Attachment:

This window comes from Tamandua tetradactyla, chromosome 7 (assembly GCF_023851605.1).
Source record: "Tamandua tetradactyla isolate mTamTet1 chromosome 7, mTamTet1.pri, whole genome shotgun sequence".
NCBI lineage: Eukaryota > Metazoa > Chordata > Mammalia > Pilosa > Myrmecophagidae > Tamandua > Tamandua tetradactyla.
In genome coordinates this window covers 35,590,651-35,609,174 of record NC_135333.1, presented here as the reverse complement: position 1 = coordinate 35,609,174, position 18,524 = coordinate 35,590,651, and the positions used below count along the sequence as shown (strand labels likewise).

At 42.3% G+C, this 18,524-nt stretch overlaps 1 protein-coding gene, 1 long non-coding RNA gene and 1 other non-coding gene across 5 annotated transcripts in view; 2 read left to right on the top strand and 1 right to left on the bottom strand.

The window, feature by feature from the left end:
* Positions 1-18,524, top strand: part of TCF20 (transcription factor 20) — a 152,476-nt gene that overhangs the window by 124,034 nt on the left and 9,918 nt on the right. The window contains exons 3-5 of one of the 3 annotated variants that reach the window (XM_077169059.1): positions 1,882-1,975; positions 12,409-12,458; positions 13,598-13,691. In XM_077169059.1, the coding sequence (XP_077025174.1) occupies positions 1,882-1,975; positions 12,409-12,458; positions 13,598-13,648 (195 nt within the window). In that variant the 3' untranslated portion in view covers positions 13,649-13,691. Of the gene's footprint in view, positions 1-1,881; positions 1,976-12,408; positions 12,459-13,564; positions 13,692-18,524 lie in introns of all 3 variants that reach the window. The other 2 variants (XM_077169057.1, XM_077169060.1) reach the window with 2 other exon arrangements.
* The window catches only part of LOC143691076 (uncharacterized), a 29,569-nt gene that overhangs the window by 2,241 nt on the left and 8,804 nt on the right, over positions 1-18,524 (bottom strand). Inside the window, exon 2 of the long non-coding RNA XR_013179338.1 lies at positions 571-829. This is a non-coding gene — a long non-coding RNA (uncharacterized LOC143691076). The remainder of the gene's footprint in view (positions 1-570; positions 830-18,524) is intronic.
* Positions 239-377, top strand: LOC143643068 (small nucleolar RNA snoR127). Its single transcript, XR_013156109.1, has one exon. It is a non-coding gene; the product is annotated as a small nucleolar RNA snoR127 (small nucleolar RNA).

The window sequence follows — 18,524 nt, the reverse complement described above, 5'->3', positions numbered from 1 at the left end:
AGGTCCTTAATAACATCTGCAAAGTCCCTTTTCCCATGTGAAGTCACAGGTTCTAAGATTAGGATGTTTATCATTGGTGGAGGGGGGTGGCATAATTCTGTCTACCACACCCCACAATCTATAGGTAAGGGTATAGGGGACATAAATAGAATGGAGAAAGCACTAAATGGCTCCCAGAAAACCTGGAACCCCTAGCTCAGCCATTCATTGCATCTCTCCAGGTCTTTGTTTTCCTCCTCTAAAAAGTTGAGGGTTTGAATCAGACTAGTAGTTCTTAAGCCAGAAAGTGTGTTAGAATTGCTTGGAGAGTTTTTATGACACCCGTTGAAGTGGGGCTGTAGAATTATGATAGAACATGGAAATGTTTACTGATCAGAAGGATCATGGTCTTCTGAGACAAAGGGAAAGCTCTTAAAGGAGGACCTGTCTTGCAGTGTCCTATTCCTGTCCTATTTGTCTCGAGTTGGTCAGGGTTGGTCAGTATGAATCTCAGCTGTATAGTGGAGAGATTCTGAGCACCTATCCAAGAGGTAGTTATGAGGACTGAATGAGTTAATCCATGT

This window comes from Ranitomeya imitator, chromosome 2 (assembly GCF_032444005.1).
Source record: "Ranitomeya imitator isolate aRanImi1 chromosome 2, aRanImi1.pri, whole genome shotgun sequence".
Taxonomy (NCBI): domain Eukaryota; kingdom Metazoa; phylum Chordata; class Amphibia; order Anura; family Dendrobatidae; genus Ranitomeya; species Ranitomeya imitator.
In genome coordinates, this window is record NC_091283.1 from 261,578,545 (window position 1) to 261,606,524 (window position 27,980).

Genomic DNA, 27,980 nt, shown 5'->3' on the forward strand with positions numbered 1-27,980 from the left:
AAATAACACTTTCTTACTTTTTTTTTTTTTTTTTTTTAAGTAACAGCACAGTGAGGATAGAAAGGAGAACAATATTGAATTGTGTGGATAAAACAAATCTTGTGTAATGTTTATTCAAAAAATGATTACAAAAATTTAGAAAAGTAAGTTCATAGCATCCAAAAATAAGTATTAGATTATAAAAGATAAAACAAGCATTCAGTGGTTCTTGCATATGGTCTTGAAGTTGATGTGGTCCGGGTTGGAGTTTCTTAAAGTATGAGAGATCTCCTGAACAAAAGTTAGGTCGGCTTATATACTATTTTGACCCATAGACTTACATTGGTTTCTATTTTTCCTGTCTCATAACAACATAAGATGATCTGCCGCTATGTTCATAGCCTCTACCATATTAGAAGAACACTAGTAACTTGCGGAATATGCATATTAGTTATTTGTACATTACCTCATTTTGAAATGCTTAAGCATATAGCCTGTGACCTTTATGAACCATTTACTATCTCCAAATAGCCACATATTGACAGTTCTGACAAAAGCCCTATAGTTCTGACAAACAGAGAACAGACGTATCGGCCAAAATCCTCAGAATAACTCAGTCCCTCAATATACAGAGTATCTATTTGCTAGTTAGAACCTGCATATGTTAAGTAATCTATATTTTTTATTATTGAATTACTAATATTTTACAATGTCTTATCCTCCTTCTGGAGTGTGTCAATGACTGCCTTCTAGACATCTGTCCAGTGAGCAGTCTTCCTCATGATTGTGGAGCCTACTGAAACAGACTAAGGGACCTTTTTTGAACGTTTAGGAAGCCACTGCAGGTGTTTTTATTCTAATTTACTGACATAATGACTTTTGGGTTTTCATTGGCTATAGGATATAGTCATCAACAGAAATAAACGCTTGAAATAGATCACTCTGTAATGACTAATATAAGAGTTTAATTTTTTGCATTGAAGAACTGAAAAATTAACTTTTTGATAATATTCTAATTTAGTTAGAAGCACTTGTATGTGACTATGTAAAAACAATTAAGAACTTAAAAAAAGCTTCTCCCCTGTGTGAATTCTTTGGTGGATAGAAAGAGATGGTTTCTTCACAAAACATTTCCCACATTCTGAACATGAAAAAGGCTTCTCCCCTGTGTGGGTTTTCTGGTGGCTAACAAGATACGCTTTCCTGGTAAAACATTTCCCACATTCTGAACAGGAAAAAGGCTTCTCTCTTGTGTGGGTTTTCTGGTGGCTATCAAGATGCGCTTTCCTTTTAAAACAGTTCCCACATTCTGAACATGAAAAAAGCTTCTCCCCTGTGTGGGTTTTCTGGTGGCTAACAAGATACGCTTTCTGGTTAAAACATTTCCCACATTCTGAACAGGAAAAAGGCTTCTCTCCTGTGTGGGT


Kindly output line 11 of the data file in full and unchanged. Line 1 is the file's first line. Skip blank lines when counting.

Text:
AGGTCCTTAATAACATCTGCAAAGTCCCTTTTCCCATGTGAAGTCACAGGTTCTAAGATTAGGATGTTTATCATTGGTGGAGGGGGGTGGCATAATTCTGTCTACCACACCCCACAATCTATAGGTAAGGGTATAGGGGACATAAATAGAATGGAGAAAGCACTAAATGGCTCCCAGAAAACCTGGAACCCCTAGCTCAGCCATTCATTGCATCTCTCCAGGTCTTTGTTTTCCTCCTCTAAAAAGTTGAGGGTTTGAATCAGACTAGTAGTTCTTAAGCCAGAAAGTGTGTTAGAATTGCTTGGAGAGTTTTTATGACACCCGTTGAAGTGGGGCTGTAGAATTATGATAGAACATGGAAATGTTTACTGATCAGAAGGATCATGGTCTTCTGAGACAAAGGGAAAGCTCTTAAAGGAGGACCTGTCTTGCAGTGTCCTATTCCTGTCCTATTTGTCTCGAGTTGGTCAGGGTTGGTCAGTATGAATCTCAGCTGTATAGTGGAGAGATTCTGAGCACCTATCCAAGAGGTAGTTATGAGGACTGAATGAGTTAATCCATGT